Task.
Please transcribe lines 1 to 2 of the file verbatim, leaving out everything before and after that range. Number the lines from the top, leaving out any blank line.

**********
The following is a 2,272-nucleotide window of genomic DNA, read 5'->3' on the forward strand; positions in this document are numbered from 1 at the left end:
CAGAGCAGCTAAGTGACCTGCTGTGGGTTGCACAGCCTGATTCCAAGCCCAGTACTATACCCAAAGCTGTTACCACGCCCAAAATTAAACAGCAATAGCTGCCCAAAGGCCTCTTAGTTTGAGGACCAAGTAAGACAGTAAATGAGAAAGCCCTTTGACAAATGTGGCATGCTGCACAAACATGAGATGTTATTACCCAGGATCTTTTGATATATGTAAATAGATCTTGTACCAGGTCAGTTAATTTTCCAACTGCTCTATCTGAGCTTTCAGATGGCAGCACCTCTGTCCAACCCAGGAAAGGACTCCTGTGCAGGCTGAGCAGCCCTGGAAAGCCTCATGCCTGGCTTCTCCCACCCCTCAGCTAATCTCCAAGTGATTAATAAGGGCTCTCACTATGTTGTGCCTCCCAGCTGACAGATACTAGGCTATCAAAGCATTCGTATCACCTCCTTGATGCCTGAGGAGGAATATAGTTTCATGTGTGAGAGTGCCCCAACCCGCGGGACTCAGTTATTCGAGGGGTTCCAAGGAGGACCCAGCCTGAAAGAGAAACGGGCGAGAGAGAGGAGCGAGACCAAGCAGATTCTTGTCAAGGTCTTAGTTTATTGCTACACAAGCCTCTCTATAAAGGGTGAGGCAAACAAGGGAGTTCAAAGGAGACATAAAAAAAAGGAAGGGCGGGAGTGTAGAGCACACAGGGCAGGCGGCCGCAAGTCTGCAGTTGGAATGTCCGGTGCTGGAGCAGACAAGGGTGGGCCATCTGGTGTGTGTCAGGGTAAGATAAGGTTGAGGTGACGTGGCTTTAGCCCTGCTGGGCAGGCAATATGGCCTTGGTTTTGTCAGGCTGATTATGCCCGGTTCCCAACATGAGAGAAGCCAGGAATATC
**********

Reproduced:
The following is a 2,272-nucleotide window of genomic DNA, read 5'->3' on the forward strand; positions in this document are numbered from 1 at the left end:
CAGAGCAGCTAAGTGACCTGCTGTGGGTTGCACAGCCTGATTCCAAGCCCAGTACTATACCCAAAGCTGTTACCACGCCCAAAATTAAACAGCAATAGCTGCCCAAAGGCCTCTTAGTTTGAGGACCAAGTAAGACAGTAAATGAGAAAGCCCTTTGACAAATGTGGCATGCTGCACAAACATGAGATGTTATTACCCAGGATCTTTTGATATATGTAAATAGATCTTGTACCAGGTCAGTTAATTTTCCAACTGCTCTATCTGAGCTTTCAGATGGCAGCACCTCTGTCCAACCCAGGAAAGGACTCCTGTGCAGGCTGAGCAGCCCTGGAAAGCCTCATGCCTGGCTTCTCCCACCCCTCAGCTAATCTCCAAGTGATTAATAAGGGCTCTCACTATGTTGTGCCTCCCAGCTGACAGATACTAGGCTATCAAAGCATTCGTATCACCTCCTTGATGCCTGAGGAGGAATATAGTTTCATGTGTGAGAGTGCCCCAACCCGCGGGACTCAGTTATTCGAGGGGTTCCAAGGAGGACCCAGCCTGAAAGAGAAACGGGCGAGAGAGAGGAGCGAGACCAAGCAGATTCTTGTCAAGGTCTTAGTTTATTGCTACACAAGCCTCTCTATAAAGGGTGAGGCAAACAAGGGAGTTCAAAGGAGACATAAAAAAAAGGAAGGGCGGGAGTGTAGAGCACACAGGGCAGGCGGCCGCAAGTCTGCAGTTGGAATGTCCGGTGCTGGAGCAGACAAGGGTGGGCCATCTGGTGTGTGTCAGGGTAAGATAAGGTTGAGGTGACGTGGCTTTAGCCCTGCTGGGCAGGCAATATGGCCTTGGTTTTGTCAGGCTGATTATGCCCGGTTCCCAACATGAGAGAAGCCAGGAATATC